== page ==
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I sometimes call myself a photographer. I sometimes think of myself as an artist. I sometimes hum the word 'oxymoron' quietly to myself... But mostly I just muddle on.

Whether or not it's of interest where and when I was born, where I went to school, what my early ambitions were, where I succeeded, where I failed, is neither here nor there. I'm just an old-fashioned rhino who happens not to believe that autobiography informs the work in any useful way (utility trumps prurience in my rules), so there'll be none of that here, thank you very much.

Some sort of credo, on the other hand, feels obligatory - in the full knowledge that practically everything written by photographers about everything apart from the brute technical aspects of their craft has been at best disingenuous and boring, at worst pretentious and unreadable.

And boring.

(True - take me back to the pictures)


 

 

 

 

 

 

 

 

 

 

 

 

 

 


 

No serious student of photography can get away with not reading Susan Sontag ('On Photography' - pub. Allen Lane/Penguin Books 1977) - her intellect is fierce and her analysis thorough, and thoroughly stimulating. However, one or two of her personal enthusiasms, the selected exemplars in her own pantheon, expose the fundamental flaws in the whole fabric of the photographic critique.

Robert Mapplethorpe, for one.

There was a huge whoo-ha in the tabloids a few years back when some Republican pea-brain wanted an exhibition of his work closed down on the grounds of its containing obscene images likely to deprave and corrupt minors. The usual critical cavalry came galloping to the defence, and the heavy artillery -Big Susan - was finally rolled out to despatch the apoplectics back to the Land of Righteous Indignation. I suspect that what upset the Jesse Helms camp most wasn't so much their losing, but learning that these filthy pictures were valued at lots and lots of greenback dollars.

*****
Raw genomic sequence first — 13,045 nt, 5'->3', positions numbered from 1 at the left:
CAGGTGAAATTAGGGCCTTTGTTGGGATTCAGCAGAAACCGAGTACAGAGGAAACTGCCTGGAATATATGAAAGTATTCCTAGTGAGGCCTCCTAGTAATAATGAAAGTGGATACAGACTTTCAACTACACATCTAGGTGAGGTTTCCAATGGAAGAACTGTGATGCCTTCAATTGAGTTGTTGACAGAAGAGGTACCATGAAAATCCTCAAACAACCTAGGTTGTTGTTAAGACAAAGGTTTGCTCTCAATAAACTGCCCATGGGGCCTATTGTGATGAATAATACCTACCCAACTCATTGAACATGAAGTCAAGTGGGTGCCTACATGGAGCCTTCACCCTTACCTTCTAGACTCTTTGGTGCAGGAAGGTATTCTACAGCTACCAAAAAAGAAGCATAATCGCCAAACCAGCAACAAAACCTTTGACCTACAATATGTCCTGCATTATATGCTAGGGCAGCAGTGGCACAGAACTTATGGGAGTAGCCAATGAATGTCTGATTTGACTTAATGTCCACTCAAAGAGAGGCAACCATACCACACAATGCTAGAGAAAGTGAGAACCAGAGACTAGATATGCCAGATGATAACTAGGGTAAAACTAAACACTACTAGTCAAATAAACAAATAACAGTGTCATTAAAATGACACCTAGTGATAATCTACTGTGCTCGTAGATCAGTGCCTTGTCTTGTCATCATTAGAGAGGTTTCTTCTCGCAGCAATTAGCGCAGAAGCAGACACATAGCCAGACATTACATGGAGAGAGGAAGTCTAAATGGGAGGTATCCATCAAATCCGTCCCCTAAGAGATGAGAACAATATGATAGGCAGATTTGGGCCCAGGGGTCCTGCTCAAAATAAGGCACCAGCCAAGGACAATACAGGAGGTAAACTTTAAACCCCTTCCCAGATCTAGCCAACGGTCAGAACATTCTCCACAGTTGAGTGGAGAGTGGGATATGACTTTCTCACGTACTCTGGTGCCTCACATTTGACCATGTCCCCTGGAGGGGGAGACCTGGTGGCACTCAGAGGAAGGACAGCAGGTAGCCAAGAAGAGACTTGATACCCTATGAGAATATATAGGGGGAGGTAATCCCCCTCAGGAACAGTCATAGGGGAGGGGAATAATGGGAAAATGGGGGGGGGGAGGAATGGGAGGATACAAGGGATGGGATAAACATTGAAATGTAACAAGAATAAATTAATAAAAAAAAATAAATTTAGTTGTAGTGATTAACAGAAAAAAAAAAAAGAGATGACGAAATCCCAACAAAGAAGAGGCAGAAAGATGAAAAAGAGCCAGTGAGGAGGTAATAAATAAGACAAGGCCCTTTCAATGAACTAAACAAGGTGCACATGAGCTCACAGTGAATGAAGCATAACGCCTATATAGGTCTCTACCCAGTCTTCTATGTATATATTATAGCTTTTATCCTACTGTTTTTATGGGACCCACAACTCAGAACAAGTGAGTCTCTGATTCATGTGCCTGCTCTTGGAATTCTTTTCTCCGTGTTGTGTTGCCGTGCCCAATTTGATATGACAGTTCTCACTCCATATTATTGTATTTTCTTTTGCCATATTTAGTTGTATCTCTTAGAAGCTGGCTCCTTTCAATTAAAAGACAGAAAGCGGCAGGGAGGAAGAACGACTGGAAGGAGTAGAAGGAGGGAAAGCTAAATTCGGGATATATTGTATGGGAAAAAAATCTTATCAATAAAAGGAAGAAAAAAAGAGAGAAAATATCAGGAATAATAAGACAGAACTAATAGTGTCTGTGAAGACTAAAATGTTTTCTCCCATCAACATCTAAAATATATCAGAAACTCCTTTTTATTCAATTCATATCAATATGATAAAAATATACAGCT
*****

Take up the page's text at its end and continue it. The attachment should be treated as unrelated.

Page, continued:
The central issue - fudged then - remains: a Google search on 'gay fisting' will turn up 487,000 sites*, mostly free images, many trawling for a $30 site-subscription, but none valued as anything other than what they are - an honest means to a pleasurable end. Susan, however, maintains that Robert's gay fisting images are art - because these images sit in a canon of work that includes many other subjects, from portraiture to still-life.

This isn't the first time - nor will it be the last - that an influential critic has tacitly endorsed the mistaken notion that everything an artist does is art - that Artist = Midas. It's a convenient prop to the galleries and the auctioneers. But it ain't true. It's a myth. Artists are rare. Geniuses are rarer. There has yet to emerge - frankly, I doubt that there will ever emerge - a photographer whose work is worth a single square centimetre of a Dürer, for example - one of the artists who provided the template for the tradition that Robert worked in. Set the best of Robert's canon - his 'Calla Lily 1984', perhaps - next to a similar piece of Albrecht's - his 'Great Clump of Turf', let's say - and, honestly, we're comparing Celine Dion with Radiohead. To be sure, Robert had picked up a few good lighting and composition ideas from the f64 large-format folk - from Edward Weston, from Imogen Cunningham - and we can discuss the sensuality of the image, its luminous texture, its neo-classical formalism, whatever - we can acknowledge its technical achievement - but we will look forever at 'Calla Lily' and never find in that photograph that something else that the 'Great Clump' is actually about. 'Lily' is about itself - about décor and style - 'Clump' is about wonder, amazement, harmony, respect, and a fearful sense of otherness. It's impossible to look at 'Clump' without feeling this. The beauty of 'Lily', on the other hand, belongs in the same category of 'beauty' as the fashion world - it is a stylist's construct. The fundamental difference between Albrecht's and Robert's worlds is that Albrecht rejoices in its unity, its inclusivity, its universal connectedness - Robert in its exclusivity, its élitism, its election-by-appearance. Robert's 'Lily' is an icon of commodification - it quite properly belongs on the wall of the editorial offices of Condé Nast. The message of 'Clump' is essentially radical by contrast: a message from a hugely different time, but one that offers a discomfiting riposte to anyone who's still unsure what art is actually for.